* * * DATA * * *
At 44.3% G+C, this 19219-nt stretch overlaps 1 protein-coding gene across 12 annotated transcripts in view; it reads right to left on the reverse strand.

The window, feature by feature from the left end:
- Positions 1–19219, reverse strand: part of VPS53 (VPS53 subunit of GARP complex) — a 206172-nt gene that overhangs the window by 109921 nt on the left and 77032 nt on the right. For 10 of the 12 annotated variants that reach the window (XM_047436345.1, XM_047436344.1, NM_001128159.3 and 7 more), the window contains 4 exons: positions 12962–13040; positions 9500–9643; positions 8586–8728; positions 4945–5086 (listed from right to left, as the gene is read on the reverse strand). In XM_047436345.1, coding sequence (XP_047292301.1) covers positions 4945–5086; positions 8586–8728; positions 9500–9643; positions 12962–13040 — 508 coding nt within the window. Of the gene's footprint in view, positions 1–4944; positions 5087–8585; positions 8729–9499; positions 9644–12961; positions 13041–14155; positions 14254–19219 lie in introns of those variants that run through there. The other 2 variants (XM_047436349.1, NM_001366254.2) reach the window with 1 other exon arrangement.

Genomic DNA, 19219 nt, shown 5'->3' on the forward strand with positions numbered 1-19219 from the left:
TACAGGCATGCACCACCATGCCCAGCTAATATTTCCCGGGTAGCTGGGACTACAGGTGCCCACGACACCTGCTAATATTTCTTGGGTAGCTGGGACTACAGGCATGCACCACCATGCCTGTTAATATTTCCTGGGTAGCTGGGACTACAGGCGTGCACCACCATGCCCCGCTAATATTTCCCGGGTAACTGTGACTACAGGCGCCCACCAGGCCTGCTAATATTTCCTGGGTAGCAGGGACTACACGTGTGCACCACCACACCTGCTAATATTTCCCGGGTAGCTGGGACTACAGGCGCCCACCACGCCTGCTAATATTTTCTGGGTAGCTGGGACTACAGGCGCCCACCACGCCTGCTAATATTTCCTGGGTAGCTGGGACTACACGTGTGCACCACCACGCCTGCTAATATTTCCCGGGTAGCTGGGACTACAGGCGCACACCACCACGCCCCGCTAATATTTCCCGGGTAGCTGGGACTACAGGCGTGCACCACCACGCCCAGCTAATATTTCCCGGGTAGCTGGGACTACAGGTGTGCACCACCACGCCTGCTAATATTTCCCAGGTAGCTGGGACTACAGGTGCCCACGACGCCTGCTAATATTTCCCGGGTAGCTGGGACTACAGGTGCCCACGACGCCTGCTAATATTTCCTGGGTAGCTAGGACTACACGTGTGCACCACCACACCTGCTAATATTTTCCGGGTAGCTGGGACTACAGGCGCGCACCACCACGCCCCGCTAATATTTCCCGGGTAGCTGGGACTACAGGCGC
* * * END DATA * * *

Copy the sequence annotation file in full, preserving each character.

At 44.3% G+C, this 19219-nt stretch overlaps 1 protein-coding gene across 12 annotated transcripts in view; it reads right to left on the reverse strand.

The window, feature by feature from the left end:
- Positions 1–19219, reverse strand: part of VPS53 (VPS53 subunit of GARP complex) — a 206172-nt gene that overhangs the window by 109921 nt on the left and 77032 nt on the right. For 10 of the 12 annotated variants that reach the window (XM_047436345.1, XM_047436344.1, NM_001128159.3 and 7 more), the window contains 4 exons: positions 12962–13040; positions 9500–9643; positions 8586–8728; positions 4945–5086 (listed from right to left, as the gene is read on the reverse strand). In XM_047436345.1, coding sequence (XP_047292301.1) covers positions 4945–5086; positions 8586–8728; positions 9500–9643; positions 12962–13040 — 508 coding nt within the window. Of the gene's footprint in view, positions 1–4944; positions 5087–8585; positions 8729–9499; positions 9644–12961; positions 13041–14155; positions 14254–19219 lie in introns of those variants that run through there. The other 2 variants (XM_047436349.1, NM_001366254.2) reach the window with 1 other exon arrangement.

Genomic DNA, 19219 nt, shown 5'->3' on the forward strand with positions numbered 1-19219 from the left:
TACAGGCATGCACCACCATGCCCAGCTAATATTTCCCGGGTAGCTGGGACTACAGGTGCCCACGACACCTGCTAATATTTCTTGGGTAGCTGGGACTACAGGCATGCACCACCATGCCTGTTAATATTTCCTGGGTAGCTGGGACTACAGGCGTGCACCACCATGCCCCGCTAATATTTCCCGGGTAACTGTGACTACAGGCGCCCACCAGGCCTGCTAATATTTCCTGGGTAGCAGGGACTACACGTGTGCACCACCACACCTGCTAATATTTCCCGGGTAGCTGGGACTACAGGCGCCCACCACGCCTGCTAATATTTTCTGGGTAGCTGGGACTACAGGCGCCCACCACGCCTGCTAATATTTCCTGGGTAGCTGGGACTACACGTGTGCACCACCACGCCTGCTAATATTTCCCGGGTAGCTGGGACTACAGGCGCACACCACCACGCCCCGCTAATATTTCCCGGGTAGCTGGGACTACAGGCGTGCACCACCACGCCCAGCTAATATTTCCCGGGTAGCTGGGACTACAGGTGTGCACCACCACGCCTGCTAATATTTCCCAGGTAGCTGGGACTACAGGTGCCCACGACGCCTGCTAATATTTCCCGGGTAGCTGGGACTACAGGTGCCCACGACGCCTGCTAATATTTCCTGGGTAGCTAGGACTACACGTGTGCACCACCACACCTGCTAATATTTTCCGGGTAGCTGGGACTACAGGCGCGCACCACCACGCCCCGCTAATATTTCCCGGGTAGCTGGGACTACAGGCGC